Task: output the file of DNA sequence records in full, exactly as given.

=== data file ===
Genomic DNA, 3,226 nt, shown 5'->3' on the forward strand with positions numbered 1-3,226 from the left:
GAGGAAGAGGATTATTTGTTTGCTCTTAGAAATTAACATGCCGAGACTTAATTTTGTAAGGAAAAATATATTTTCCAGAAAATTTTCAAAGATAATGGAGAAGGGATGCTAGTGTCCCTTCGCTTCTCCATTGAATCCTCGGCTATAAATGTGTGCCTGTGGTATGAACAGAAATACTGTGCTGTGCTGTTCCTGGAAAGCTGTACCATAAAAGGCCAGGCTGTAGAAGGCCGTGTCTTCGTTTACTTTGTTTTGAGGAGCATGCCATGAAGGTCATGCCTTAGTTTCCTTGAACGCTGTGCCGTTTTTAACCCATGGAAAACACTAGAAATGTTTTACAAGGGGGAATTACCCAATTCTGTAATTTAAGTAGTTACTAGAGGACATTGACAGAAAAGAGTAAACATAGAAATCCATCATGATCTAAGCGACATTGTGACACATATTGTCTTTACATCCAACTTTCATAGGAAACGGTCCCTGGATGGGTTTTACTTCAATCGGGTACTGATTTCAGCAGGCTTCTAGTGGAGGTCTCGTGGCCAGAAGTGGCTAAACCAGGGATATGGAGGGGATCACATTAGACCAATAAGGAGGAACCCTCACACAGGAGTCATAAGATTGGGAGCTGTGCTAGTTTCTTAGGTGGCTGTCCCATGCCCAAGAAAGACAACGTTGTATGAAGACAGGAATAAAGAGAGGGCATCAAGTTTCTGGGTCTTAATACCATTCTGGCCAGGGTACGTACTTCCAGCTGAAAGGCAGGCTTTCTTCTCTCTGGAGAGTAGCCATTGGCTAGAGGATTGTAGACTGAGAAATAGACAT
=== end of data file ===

Genomic DNA, 3,226 nt, shown 5'->3' on the forward strand with positions numbered 1-3,226 from the left:
GAGGAAGAGGATTATTTGTTTGCTCTTAGAAATTAACATGCCGAGACTTAATTTTGTAAGGAAAAATATATTTTCCAGAAAATTTTCAAAGATAATGGAGAAGGGATGCTAGTGTCCCTTCGCTTCTCCATTGAATCCTCGGCTATAAATGTGTGCCTGTGGTATGAACAGAAATACTGTGCTGTGCTGTTCCTGGAAAGCTGTACCATAAAAGGCCAGGCTGTAGAAGGCCGTGTCTTCGTTTACTTTGTTTTGAGGAGCATGCCATGAAGGTCATGCCTTAGTTTCCTTGAACGCTGTGCCGTTTTTAACCCATGGAAAACACTAGAAATGTTTTACAAGGGGGAATTACCCAATTCTGTAATTTAAGTAGTTACTAGAGGACATTGACAGAAAAGAGTAAACATAGAAATCCATCATGATCTAAGCGACATTGTGACACATATTGTCTTTACATCCAACTTTCATAGGAAACGGTCCCTGGATGGGTTTTACTTCAATCGGGTACTGATTTCAGCAGGCTTCTAGTGGAGGTCTCGTGGCCAGAAGTGGCTAAACCAGGGATATGGAGGGGATCACATTAGACCAATAAGGAGGAACCCTCACACAGGAGTCATAAGATTGGGAGCTGTGCTAGTTTCTTAGGTGGCTGTCCCATGCCCAAGAAAGACAACGTTGTATGAAGACAGGAATAAAGAGAGGGCATCAAGTTTCTGGGTCTTAATACCATTCTGGCCAGGGTACGTACTTCCAGCTGAAAGGCAGGCTTTCTTCTCTCTGGAGAGTAGCCATTGGCTAGAGGATTGTAGACTGAGAAATAGACAT